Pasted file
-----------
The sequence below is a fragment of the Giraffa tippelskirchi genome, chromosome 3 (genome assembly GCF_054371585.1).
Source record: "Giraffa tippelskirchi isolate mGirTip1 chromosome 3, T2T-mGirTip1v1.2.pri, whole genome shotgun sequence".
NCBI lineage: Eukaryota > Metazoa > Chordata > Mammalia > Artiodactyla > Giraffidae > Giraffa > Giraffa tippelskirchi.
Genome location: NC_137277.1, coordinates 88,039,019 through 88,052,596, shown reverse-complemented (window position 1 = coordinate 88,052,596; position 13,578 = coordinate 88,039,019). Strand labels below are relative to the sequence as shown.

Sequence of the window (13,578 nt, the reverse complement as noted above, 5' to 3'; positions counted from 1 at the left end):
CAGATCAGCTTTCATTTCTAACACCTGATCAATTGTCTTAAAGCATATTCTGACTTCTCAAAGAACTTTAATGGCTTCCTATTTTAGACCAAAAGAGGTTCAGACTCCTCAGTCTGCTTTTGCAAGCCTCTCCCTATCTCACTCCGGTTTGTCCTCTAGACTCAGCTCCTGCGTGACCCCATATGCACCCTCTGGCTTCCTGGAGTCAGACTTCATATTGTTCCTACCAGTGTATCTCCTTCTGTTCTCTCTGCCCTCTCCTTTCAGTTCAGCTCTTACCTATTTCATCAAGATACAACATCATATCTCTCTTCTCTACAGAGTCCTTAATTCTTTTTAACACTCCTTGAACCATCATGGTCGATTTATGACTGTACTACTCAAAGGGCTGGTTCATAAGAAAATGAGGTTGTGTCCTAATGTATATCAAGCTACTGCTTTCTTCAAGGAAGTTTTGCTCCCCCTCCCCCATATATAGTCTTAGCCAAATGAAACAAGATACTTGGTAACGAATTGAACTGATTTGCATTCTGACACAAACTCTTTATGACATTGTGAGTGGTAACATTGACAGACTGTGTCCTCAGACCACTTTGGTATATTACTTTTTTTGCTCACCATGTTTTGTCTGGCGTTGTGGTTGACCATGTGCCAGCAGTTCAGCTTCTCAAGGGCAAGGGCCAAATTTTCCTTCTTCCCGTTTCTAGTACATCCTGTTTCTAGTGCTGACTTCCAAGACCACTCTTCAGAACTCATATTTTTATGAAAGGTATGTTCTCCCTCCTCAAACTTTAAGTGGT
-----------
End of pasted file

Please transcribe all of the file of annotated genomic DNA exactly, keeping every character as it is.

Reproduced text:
The sequence below is a fragment of the Giraffa tippelskirchi genome, chromosome 3 (genome assembly GCF_054371585.1).
Source record: "Giraffa tippelskirchi isolate mGirTip1 chromosome 3, T2T-mGirTip1v1.2.pri, whole genome shotgun sequence".
NCBI lineage: Eukaryota > Metazoa > Chordata > Mammalia > Artiodactyla > Giraffidae > Giraffa > Giraffa tippelskirchi.
Genome location: NC_137277.1, coordinates 88,039,019 through 88,052,596, shown reverse-complemented (window position 1 = coordinate 88,052,596; position 13,578 = coordinate 88,039,019). Strand labels below are relative to the sequence as shown.

Sequence of the window (13,578 nt, the reverse complement as noted above, 5' to 3'; positions counted from 1 at the left end):
CAGATCAGCTTTCATTTCTAACACCTGATCAATTGTCTTAAAGCATATTCTGACTTCTCAAAGAACTTTAATGGCTTCCTATTTTAGACCAAAAGAGGTTCAGACTCCTCAGTCTGCTTTTGCAAGCCTCTCCCTATCTCACTCCGGTTTGTCCTCTAGACTCAGCTCCTGCGTGACCCCATATGCACCCTCTGGCTTCCTGGAGTCAGACTTCATATTGTTCCTACCAGTGTATCTCCTTCTGTTCTCTCTGCCCTCTCCTTTCAGTTCAGCTCTTACCTATTTCATCAAGATACAACATCATATCTCTCTTCTCTACAGAGTCCTTAATTCTTTTTAACACTCCTTGAACCATCATGGTCGATTTATGACTGTACTACTCAAAGGGCTGGTTCATAAGAAAATGAGGTTGTGTCCTAATGTATATCAAGCTACTGCTTTCTTCAAGGAAGTTTTGCTCCCCCTCCCCCATATATAGTCTTAGCCAAATGAAACAAGATACTTGGTAACGAATTGAACTGATTTGCATTCTGACACAAACTCTTTATGACATTGTGAGTGGTAACATTGACAGACTGTGTCCTCAGACCACTTTGGTATATTACTTTTTTTGCTCACCATGTTTTGTCTGGCGTTGTGGTTGACCATGTGCCAGCAGTTCAGCTTCTCAAGGGCAAGGGCCAAATTTTCCTTCTTCCCGTTTCTAGTACATCCTGTTTCTAGTGCTGACTTCCAAGACCACTCTTCAGAACTCATATTTTTATGAAAGGTATGTTCTCCCTCCTCAAACTTTAAGTGGT